Routers MUST support the timestamp option in forwarded packets. A timestamp value MUST follow the rules given [INTRO:2].
If the flags field = 3 (timestamp and prespecified address), the router MUST add its timestamp if the next prespecified address matches any of the router's IP addresses. It is not necessary that the prespecified address be either the address of the interface on which the packet arrived or the address of the interface over which it will be sent.
To maximize the utility of the timestamps contained in the timestamp option, it is suggested that the timestamp inserted be, as nearly as practical, the time at which the packet arrived at the router. For datagrams originated by the router, the timestamp inserted should be, as nearly as practical, the time at which the datagram was passed to the network layer for transmission.
A router MAY provide a configuration option which, if enabled, will cause the router to ignore (i.e., pass through unchanged) Timestamp options in forwarded datagrams when the flag word is set to zero (timestamps only) or one (timestamp and registering IP address). If provided, such an option MUST default to off (that is, the router does not ignore the timestamp). This option should not affect the processing of Timestamp options in datagrams received by the router itself (in particular, a router will insert timestamps into Timestamp options in datagrams received by the router, and Timestamp options in ICMP echo requests will still be processed according to Section [184.108.40.206]).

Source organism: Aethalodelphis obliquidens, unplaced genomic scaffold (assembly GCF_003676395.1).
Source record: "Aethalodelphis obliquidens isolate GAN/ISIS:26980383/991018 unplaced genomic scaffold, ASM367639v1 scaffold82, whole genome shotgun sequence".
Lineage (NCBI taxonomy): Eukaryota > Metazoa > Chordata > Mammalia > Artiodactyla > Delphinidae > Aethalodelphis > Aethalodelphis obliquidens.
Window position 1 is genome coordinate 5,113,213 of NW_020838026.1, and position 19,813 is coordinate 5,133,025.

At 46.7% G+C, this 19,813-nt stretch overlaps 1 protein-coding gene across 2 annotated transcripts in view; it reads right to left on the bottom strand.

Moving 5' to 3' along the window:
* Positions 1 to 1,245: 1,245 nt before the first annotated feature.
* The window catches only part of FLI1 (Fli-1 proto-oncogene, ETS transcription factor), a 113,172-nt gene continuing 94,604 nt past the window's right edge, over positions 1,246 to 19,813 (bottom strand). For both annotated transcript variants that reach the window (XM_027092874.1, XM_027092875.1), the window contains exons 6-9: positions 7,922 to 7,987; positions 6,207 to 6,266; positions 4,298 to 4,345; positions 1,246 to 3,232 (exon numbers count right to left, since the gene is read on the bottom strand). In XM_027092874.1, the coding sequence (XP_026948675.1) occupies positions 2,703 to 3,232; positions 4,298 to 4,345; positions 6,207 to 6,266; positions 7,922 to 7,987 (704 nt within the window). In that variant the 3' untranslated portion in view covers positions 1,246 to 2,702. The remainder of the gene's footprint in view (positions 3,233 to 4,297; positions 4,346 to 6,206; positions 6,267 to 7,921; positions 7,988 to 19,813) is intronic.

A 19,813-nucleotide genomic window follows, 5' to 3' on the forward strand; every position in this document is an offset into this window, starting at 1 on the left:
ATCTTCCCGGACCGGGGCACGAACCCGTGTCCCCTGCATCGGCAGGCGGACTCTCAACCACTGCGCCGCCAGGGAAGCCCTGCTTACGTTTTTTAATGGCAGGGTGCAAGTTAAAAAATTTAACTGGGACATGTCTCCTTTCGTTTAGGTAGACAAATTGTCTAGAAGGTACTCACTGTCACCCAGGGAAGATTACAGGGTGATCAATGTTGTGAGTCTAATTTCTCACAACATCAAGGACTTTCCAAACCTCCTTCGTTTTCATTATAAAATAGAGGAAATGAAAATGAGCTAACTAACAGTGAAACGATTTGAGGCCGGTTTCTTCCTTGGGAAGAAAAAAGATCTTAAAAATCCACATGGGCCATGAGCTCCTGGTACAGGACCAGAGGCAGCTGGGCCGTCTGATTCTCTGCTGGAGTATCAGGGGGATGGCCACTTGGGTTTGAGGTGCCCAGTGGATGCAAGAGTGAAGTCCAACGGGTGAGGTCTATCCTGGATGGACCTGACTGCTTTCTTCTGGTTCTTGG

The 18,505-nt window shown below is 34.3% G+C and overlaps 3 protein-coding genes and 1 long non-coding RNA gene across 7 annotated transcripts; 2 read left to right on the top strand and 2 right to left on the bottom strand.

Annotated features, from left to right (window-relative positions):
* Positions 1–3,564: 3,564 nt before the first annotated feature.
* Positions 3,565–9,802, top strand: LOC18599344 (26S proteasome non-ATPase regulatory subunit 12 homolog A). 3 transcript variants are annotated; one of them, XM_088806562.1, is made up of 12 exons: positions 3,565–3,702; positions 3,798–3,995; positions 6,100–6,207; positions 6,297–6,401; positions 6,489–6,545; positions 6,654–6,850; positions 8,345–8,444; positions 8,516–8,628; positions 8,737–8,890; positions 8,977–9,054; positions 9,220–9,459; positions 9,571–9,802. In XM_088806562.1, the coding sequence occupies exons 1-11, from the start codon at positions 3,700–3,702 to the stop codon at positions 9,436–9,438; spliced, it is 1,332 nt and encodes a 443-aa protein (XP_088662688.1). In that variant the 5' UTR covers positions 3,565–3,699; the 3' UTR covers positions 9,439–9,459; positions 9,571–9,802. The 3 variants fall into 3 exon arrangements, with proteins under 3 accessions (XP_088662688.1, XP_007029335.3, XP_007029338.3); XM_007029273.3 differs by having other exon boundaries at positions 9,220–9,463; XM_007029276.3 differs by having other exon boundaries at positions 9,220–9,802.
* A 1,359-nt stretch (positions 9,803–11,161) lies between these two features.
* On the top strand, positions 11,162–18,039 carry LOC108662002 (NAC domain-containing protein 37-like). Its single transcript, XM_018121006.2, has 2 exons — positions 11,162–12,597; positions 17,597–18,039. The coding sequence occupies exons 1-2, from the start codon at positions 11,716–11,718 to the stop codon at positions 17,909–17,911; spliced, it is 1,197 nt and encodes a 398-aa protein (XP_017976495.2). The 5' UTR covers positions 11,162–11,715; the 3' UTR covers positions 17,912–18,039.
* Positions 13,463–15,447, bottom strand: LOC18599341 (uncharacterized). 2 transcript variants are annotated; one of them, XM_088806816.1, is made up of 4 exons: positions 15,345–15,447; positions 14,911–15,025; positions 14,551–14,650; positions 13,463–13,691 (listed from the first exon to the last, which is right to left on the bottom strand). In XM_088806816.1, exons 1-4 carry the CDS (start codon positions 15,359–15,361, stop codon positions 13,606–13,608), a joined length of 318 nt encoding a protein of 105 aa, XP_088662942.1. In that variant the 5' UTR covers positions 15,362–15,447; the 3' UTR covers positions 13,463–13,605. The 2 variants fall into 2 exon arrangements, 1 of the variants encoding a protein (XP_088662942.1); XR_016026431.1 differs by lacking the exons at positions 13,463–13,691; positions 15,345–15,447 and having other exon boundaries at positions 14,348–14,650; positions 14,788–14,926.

Like the Record Route option, the Timestamp option can reveal information about a network's topology. Some people consider this to be a security concern.